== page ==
Wednesday, April 15, 2015

Are transfers on?

Playing with an occasional partner in a strong club game, I ran into questions of what standard 2/1 is.

Opposite an overcall of 1NT, we play "systems on",  so that:

1C - 1NT - P - 2H

the 2H is a transfer to spades.

But how about this situation:


North deals and opens 3C.  Partner (East) bids 3NT.  Now, as West, I had a problem.  Are transfers on, or off in this situation?  This is the bidding:

3C - 3NT - P - 4H

Is this a sign-off in hearts, or a transfer to spades?

I decided that discretion was the better part of valor, and passed.  Partner played 3NT beautifully, squeezing South in diamonds and spades to pick up 10 tricks. But there are 11 tricks in hearts, and so it was not a great board.

Once you are playing "systems on" after NT overcalls, Stayman and transfers should be on over a 2NT or 3NT overcall as well.  On this hand, though, I have an even better bid available -- I could have bid 4C to cater to partner having four spades.  Since clubs is North's preempt suit, this would be unmistakably Stayman.  I simply was not thinking.

Flyer for 2/1 class

My flyers for EasyBridge and for a newcomer's game were apparently quite popular.  So, even though we no longer live in Oklahoma, I got pinged to create a flyer for an upcoming 2/1 class in OKC.

This is what I made:

Here is the Word document incase you want to modify it for your purposes.

Wednesday, April 1, 2015

Vulnerable in Hearts

"A book about bridge that is not really about bridge at all," is how Sandy Balfour describes his book "Vulnerable in Hearts".  It's about his dad in South Africa who taught him to play in "the golden age of apartheid", and about his son who was born knowing how to play bridge.

"Everyone loves bridge," his father says at one point, "they just don't know it yet.".

This lovely, lyrical book is about a complex game, a complex man, and a family that makes it through the decades with love and understanding.

Wednesday, March 25, 2015

A double fit

Playing in a club game, I pick up a good 5-5 hand (hands rotated to make me South):

Dealer: S
Vul: NS
♠ xxx
♥ xxx
♦ AQ9
♣ Qxxx

♠ AK10xx
♥ AK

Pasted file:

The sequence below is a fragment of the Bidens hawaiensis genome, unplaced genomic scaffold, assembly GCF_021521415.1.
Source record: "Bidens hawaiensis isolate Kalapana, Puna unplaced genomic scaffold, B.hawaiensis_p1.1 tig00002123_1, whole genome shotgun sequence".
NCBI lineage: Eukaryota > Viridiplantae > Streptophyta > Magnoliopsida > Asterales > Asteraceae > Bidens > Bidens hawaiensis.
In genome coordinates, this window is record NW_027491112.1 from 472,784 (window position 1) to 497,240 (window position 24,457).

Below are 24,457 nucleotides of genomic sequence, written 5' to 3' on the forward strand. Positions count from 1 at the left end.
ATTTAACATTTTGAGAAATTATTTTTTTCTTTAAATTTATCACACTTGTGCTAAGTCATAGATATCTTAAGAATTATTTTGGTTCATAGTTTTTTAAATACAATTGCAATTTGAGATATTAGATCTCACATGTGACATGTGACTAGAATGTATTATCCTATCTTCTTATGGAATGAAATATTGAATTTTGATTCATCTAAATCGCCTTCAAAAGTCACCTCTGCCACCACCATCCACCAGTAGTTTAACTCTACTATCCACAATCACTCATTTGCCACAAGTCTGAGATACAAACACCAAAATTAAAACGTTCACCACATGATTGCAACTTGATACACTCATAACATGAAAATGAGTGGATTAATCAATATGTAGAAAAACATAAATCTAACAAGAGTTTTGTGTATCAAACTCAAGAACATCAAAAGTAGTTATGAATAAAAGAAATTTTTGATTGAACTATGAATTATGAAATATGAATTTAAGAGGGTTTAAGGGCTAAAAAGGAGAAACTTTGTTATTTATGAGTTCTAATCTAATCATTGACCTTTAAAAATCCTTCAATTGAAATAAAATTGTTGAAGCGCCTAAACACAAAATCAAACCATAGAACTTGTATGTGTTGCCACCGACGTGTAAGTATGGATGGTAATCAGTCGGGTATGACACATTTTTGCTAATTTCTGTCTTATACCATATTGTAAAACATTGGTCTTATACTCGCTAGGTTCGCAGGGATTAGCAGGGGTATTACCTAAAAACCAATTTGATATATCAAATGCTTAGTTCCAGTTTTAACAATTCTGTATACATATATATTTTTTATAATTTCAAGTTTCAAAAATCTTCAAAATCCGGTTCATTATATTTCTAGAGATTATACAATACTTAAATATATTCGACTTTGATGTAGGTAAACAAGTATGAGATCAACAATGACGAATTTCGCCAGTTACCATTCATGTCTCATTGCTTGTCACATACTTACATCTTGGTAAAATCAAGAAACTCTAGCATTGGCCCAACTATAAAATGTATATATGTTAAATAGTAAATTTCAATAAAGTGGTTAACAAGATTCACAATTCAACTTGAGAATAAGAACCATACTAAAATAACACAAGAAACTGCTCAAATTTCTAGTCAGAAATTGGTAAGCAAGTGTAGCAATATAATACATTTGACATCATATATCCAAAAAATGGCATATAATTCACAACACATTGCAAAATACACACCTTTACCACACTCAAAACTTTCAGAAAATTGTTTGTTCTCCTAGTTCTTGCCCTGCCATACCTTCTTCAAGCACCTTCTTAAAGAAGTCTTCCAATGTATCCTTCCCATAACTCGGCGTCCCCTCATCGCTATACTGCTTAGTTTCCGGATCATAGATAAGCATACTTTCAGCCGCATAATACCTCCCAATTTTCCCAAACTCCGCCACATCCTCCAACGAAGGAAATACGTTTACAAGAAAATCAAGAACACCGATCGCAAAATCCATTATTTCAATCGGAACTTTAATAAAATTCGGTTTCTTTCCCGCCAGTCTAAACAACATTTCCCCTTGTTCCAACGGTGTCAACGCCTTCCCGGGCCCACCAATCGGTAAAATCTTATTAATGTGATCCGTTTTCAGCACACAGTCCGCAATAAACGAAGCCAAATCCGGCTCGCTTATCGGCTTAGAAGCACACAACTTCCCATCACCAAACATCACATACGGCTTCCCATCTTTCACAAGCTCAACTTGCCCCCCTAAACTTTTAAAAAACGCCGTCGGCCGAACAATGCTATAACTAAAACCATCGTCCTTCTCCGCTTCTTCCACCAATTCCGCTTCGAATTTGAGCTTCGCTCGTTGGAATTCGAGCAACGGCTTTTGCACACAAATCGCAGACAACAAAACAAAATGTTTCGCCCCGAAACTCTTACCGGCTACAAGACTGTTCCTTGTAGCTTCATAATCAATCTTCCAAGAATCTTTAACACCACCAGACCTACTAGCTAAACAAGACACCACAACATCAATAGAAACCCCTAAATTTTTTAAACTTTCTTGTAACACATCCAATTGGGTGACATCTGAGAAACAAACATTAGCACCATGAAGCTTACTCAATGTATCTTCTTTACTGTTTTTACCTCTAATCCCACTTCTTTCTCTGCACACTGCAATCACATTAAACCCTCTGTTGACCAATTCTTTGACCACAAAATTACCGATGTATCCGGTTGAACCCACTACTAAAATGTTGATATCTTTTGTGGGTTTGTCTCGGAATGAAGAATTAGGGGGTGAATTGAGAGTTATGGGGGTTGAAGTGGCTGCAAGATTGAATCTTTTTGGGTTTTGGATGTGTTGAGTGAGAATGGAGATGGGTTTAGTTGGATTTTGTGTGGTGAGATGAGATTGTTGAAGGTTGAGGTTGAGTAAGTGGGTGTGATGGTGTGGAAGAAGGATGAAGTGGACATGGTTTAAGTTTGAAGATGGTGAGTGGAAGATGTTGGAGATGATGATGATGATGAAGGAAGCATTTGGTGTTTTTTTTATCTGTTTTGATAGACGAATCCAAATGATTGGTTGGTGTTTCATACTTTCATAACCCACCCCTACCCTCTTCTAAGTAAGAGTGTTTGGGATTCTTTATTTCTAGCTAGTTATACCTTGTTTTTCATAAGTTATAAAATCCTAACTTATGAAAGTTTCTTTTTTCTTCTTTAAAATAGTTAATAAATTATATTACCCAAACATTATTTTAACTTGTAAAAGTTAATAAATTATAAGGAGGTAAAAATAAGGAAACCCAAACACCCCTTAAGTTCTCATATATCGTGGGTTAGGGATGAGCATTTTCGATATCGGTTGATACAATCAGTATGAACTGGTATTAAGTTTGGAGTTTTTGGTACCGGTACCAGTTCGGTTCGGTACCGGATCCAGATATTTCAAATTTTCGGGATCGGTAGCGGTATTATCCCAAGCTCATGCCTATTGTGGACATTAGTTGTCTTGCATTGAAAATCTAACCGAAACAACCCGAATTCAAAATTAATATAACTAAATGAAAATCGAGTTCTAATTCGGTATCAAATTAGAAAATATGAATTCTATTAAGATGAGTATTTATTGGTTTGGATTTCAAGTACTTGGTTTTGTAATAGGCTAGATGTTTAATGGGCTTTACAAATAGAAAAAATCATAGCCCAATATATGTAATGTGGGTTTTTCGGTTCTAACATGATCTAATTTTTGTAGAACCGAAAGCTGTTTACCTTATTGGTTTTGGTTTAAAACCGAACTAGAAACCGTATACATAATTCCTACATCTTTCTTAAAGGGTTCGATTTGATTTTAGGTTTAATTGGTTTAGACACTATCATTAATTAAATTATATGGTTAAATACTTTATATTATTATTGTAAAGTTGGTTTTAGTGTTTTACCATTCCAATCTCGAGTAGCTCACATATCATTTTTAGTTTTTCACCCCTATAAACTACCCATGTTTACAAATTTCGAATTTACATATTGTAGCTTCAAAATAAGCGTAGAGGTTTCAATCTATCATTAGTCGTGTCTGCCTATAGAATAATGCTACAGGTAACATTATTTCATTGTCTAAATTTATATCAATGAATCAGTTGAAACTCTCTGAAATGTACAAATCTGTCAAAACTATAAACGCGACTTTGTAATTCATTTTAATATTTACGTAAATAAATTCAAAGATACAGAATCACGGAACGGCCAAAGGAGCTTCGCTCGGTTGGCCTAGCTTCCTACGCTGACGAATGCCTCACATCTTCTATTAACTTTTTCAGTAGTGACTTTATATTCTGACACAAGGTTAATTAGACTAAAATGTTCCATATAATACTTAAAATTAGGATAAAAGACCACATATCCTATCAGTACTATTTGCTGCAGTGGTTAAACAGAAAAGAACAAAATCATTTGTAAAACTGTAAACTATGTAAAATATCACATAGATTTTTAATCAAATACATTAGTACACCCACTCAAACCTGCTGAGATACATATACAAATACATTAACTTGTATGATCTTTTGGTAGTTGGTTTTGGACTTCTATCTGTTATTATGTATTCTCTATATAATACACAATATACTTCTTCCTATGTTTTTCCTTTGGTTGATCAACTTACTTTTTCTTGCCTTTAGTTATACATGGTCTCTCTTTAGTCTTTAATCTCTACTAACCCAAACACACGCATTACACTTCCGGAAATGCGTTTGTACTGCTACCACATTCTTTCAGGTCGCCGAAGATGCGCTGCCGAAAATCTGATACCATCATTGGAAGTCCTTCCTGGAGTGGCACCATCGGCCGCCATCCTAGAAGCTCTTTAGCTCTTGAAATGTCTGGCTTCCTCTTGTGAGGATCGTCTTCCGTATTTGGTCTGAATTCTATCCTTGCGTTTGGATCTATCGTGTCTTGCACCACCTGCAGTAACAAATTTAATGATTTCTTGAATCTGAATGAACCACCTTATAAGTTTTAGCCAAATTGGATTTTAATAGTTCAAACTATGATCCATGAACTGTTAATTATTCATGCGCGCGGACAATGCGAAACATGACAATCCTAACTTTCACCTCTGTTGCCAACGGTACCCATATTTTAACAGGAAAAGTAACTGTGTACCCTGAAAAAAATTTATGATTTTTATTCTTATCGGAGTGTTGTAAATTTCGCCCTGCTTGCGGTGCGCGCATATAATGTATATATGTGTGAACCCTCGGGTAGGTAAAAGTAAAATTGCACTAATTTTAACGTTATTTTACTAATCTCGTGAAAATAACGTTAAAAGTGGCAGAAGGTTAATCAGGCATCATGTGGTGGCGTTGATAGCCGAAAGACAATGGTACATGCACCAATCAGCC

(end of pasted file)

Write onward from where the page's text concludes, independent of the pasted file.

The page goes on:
♦ 10xxxx
♣ 6

 1S           2S
2NT*        3D*

lead of Q♥
HTML Bridge Hand Layout Creator

Partner responds 2S to my opening 1S, showing 6-10 points and 3-4 spades.  My 2NT asks him which suit he'd accept a game try in, and learn that he'd be happy to accept a game try in diamonds.  I bid the spade game, and get the lead of the Queen of hearts.

What are your initial thoughts?

I felt that we were in a good spot, but it does not look like a spot that many people in this club game are going to be in.  I had to make the contract.

I won the heart lead and laid down the Ace of spades. East showed out.  Now what?

Obviously, I need to use the diamond entries to take spade finesses, but also retain trump control.  How though?  What's better? A diamond to the Queen, to the 9 or running the 10?

Running the 10 seems best because the two diamond honors are likely to be split.  Leading to the 9 seems to have the advantage of creating two entries.  But if I lose to a singleton honor with East, he'll find a club switch and get a diamond ruff.  If diamonds are 3-2, I may not have the luxury of 2 entries anyway. What's the right way to play this combination?

I played a diamond to the Queen, which lost to the King.  Two rounds of clubs.  Now, a second diamond to the 9, which lost to the Jack.  With only entry to dummy, I had to also lose a spade.

East turned out to have KJ tight.  Should I have gotten this right?

Monday, February 16, 2015

Is a hand with 2 high card points too strong?

The Seattle area had the "sweet-heart" sectional this weekend. My sweet heart agreed to cart the kids to their various activities, so I got to play in the A/X Swiss.

After a roaring start where we quickly dispatched three good teams, we ran into a buzz saw and lost rather badly to the teams that would ultimately place #1 and #2.  That put us in the middle of the pack after the fifth match.  We blitzed #6, and got ourselves back in contention.